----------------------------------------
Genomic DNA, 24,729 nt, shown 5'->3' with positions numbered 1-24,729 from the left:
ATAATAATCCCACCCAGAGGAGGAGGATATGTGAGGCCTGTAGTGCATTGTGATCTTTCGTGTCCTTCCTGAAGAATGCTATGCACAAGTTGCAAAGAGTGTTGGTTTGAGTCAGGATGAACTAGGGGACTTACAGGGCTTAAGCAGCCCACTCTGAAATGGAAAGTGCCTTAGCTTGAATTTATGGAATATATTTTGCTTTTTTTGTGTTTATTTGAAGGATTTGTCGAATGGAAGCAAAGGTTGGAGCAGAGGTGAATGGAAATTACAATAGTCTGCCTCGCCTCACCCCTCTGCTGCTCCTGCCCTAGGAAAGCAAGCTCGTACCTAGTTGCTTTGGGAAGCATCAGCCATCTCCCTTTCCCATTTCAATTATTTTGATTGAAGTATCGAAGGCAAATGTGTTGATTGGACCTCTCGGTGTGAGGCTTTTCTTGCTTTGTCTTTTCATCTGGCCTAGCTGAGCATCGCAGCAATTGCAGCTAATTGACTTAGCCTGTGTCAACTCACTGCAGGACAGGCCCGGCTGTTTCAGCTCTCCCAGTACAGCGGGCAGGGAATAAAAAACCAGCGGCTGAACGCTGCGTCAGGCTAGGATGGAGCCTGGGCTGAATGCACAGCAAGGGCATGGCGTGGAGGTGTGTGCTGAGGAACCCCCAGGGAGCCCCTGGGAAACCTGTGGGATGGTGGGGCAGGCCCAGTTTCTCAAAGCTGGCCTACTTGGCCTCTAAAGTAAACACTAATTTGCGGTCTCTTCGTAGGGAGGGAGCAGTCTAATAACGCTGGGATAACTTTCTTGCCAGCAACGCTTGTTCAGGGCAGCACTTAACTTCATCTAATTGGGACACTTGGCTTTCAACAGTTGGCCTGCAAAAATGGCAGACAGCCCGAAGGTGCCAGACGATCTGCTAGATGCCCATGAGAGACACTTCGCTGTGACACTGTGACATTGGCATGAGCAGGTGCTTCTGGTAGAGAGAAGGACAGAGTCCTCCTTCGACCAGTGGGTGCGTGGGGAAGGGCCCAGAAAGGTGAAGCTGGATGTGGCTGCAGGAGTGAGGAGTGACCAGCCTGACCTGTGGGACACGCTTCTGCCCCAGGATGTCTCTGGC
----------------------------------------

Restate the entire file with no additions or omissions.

Genomic DNA, 24,729 nt, shown 5'->3' with positions numbered 1-24,729 from the left:
ATAATAATCCCACCCAGAGGAGGAGGATATGTGAGGCCTGTAGTGCATTGTGATCTTTCGTGTCCTTCCTGAAGAATGCTATGCACAAGTTGCAAAGAGTGTTGGTTTGAGTCAGGATGAACTAGGGGACTTACAGGGCTTAAGCAGCCCACTCTGAAATGGAAAGTGCCTTAGCTTGAATTTATGGAATATATTTTGCTTTTTTTGTGTTTATTTGAAGGATTTGTCGAATGGAAGCAAAGGTTGGAGCAGAGGTGAATGGAAATTACAATAGTCTGCCTCGCCTCACCCCTCTGCTGCTCCTGCCCTAGGAAAGCAAGCTCGTACCTAGTTGCTTTGGGAAGCATCAGCCATCTCCCTTTCCCATTTCAATTATTTTGATTGAAGTATCGAAGGCAAATGTGTTGATTGGACCTCTCGGTGTGAGGCTTTTCTTGCTTTGTCTTTTCATCTGGCCTAGCTGAGCATCGCAGCAATTGCAGCTAATTGACTTAGCCTGTGTCAACTCACTGCAGGACAGGCCCGGCTGTTTCAGCTCTCCCAGTACAGCGGGCAGGGAATAAAAAACCAGCGGCTGAACGCTGCGTCAGGCTAGGATGGAGCCTGGGCTGAATGCACAGCAAGGGCATGGCGTGGAGGTGTGTGCTGAGGAACCCCCAGGGAGCCCCTGGGAAACCTGTGGGATGGTGGGGCAGGCCCAGTTTCTCAAAGCTGGCCTACTTGGCCTCTAAAGTAAACACTAATTTGCGGTCTCTTCGTAGGGAGGGAGCAGTCTAATAACGCTGGGATAACTTTCTTGCCAGCAACGCTTGTTCAGGGCAGCACTTAACTTCATCTAATTGGGACACTTGGCTTTCAACAGTTGGCCTGCAAAAATGGCAGACAGCCCGAAGGTGCCAGACGATCTGCTAGATGCCCATGAGAGACACTTCGCTGTGACACTGTGACATTGGCATGAGCAGGTGCTTCTGGTAGAGAGAAGGACAGAGTCCTCCTTCGACCAGTGGGTGCGTGGGGAAGGGCCCAGAAAGGTGAAGCTGGATGTGGCTGCAGGAGTGAGGAGTGACCAGCCTGACCTGTGGGACACGCTTCTGCCCCAGGATGTCTCTGGC